Date of Award

Fall 2013

Document Type


Degree Name

Master of Science (MS)


Civil Engineering

First Advisor

Mayer,Brooke K.

Second Advisor

Zitomer, Daniel

Third Advisor

McNamara, Patrick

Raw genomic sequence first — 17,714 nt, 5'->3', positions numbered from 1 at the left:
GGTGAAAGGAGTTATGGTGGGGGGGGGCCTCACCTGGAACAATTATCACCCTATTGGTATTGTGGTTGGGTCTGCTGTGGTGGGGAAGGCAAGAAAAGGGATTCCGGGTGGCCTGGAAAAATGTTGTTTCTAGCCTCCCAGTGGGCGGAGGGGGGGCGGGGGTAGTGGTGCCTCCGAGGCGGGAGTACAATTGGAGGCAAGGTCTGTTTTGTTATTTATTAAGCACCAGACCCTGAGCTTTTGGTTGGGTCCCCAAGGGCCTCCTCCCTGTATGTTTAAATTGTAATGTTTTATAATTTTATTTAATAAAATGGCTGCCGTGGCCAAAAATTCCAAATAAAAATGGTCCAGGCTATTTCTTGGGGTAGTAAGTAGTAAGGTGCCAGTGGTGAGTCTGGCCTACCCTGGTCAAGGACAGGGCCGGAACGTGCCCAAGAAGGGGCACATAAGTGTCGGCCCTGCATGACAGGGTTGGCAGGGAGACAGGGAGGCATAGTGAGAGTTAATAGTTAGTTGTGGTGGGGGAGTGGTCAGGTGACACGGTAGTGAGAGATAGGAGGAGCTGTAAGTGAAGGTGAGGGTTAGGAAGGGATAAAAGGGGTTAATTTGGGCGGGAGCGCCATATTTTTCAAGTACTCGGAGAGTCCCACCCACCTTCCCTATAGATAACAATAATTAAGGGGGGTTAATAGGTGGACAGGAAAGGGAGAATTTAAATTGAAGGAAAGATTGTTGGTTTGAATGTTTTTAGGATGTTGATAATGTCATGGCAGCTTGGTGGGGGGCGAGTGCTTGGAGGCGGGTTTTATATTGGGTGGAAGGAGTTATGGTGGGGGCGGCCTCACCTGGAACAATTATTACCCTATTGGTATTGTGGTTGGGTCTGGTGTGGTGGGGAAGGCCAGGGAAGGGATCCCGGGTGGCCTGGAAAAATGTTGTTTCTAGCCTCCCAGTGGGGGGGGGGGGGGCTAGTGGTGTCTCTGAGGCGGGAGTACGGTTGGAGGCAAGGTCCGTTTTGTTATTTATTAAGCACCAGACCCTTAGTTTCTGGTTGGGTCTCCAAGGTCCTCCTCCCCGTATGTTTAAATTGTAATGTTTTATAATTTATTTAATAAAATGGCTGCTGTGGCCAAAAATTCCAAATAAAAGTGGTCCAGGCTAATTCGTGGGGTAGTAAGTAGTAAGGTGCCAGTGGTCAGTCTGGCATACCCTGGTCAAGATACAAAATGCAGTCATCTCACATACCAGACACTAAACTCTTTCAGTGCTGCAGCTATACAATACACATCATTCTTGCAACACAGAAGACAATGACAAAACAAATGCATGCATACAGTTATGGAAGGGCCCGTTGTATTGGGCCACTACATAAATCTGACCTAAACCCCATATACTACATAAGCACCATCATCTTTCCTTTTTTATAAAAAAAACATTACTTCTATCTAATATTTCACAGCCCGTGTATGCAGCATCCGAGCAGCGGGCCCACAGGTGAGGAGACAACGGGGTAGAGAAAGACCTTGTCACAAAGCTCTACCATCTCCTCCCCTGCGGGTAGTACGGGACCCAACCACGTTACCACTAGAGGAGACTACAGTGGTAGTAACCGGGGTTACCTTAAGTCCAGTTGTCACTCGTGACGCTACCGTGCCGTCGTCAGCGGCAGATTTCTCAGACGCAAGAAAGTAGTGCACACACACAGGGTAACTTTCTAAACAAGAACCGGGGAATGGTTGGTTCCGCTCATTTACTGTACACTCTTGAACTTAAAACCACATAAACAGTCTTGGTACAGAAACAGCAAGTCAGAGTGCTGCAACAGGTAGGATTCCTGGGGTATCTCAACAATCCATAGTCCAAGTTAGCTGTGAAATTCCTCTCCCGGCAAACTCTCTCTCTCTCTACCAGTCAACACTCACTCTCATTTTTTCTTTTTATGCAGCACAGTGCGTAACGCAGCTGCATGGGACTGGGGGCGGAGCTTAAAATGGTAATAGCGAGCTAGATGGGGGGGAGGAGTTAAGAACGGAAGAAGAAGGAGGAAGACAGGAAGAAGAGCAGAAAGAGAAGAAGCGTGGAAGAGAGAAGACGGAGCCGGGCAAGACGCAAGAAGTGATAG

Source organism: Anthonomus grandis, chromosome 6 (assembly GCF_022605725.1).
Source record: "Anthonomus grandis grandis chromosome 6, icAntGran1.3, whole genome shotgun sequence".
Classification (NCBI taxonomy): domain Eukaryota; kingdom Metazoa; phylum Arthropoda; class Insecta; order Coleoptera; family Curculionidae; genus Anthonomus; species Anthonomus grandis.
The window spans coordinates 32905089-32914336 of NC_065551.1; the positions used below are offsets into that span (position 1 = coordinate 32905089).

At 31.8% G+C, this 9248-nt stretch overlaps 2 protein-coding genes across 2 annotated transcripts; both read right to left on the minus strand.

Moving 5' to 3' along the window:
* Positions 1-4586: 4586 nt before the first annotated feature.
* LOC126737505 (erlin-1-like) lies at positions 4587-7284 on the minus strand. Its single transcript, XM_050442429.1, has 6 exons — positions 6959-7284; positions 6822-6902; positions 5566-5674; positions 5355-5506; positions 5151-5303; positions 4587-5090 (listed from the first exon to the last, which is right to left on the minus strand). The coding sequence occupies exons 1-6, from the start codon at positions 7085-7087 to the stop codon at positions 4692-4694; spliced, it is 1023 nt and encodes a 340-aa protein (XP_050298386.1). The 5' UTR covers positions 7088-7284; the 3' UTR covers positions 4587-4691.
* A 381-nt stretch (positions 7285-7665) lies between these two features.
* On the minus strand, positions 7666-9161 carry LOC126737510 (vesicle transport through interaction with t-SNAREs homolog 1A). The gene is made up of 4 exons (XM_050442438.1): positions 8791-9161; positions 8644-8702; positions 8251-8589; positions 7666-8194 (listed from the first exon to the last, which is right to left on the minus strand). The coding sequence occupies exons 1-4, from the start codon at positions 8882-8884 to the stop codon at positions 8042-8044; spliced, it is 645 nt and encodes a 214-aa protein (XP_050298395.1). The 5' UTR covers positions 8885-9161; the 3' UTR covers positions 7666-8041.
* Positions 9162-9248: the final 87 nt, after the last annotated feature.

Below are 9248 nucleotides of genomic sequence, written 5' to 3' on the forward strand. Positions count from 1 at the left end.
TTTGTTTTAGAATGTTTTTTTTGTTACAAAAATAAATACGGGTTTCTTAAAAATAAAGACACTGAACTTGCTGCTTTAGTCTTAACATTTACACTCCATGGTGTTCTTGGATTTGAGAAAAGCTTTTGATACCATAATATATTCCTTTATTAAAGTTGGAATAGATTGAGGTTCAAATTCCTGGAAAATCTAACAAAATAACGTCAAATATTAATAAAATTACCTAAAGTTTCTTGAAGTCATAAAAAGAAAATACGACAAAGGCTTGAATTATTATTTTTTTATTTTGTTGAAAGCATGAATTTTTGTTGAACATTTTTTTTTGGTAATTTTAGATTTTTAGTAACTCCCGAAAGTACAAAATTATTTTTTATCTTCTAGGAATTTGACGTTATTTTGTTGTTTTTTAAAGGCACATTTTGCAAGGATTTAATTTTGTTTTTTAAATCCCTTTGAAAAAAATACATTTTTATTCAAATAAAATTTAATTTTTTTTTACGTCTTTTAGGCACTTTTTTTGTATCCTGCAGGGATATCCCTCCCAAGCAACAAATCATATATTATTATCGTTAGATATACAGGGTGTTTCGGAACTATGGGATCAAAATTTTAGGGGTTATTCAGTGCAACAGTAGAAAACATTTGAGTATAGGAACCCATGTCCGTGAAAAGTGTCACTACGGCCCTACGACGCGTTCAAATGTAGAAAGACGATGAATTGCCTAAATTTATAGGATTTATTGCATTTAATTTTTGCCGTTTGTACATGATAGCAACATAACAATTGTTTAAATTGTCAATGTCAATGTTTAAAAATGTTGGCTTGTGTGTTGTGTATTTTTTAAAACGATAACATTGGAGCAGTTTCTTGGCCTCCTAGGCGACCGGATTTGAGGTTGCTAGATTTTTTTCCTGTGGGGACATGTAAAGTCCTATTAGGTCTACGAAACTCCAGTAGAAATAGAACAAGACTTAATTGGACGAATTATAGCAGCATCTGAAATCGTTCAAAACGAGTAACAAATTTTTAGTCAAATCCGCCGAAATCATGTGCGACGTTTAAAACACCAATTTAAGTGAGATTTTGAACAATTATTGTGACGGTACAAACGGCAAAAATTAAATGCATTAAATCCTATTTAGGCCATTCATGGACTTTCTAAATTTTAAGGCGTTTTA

Nitrogen and phosphorus discharge is regulated due to eutrophication. Typically ammonium-nitrogen is removed through nitrification which requires energy and phosphorus (P) is removed by metal salt addition to precipitate P. A more sustainable approach may be to implement nutrient recovery to form fertilizers. Most nitrogen fertilizer is formed through the energy intensive Haber-Bosch process. Phosphate rock, a limited resource, is mined for P fertilizer. Discharge regulations and the fertilizer production costs provide an economic driver for recovery. The current project used anionic and cationic ion exchange (IX) to concentrate the nutrients with recovery by struvite precipitation. Previous work lacks direct comparison of anion media, treatment of real wastewater with 2 IX columns in series, evaluation of regeneration characteristics and struvite precipitation from combined regenerants. During batch testing, Dow-Cu removed 76% of P while Dow-FeCu and LayneRT™ showed removal of >60%. These three media were tested in column mode using filtered municipal wastewater secondary effluent dosed with nutrients. Phosphate removal before breakthrough (PO4-P effluent>0.075 mg/l) for LayneRT™, Dow-FeCu, and Dow-Cu was 2.00, 1.49, and 0.46 g P/LBV, respectively. Desorption of >89% occurred for all 3 resins. Dow-FeCu provided the best conditions: effective removal, efficient regeneration at neutral pH and high (560 mg/l) regenerant P concentration. Natural zeolite was used for cation exchange. During ammonium exchange batch tests, NaCl solution with pH<13 was optimal for regeneration of zeolite. Column testing of zeolite was conducted using effluent from the>LayneRT™ column. Capacity during IX cycle 1 and 2 before breakthrough (NH4-N effluent > 1.5 mg/l) was 3.9 and 6.1 g N/LBV, respectively; performance variability is due to the difference in influent cation concentrations. Desorption was 74% and 68% in cycle 1 and 2, respectively. Struvite was precipitated from zeolite and anion regenerant with 71%, 13%, and 74% P removal for LayneRT™, Dow-Cu, and Dow-FeCu regenerants, respectively. Struvite precipitation was limited by Mg. Precipitates contained impurities such as Al3+, Ca2+, and Fe2+. The IX-recovery process removed greater than 98% P and 95% N and formed solids containing 13% P and 2% N.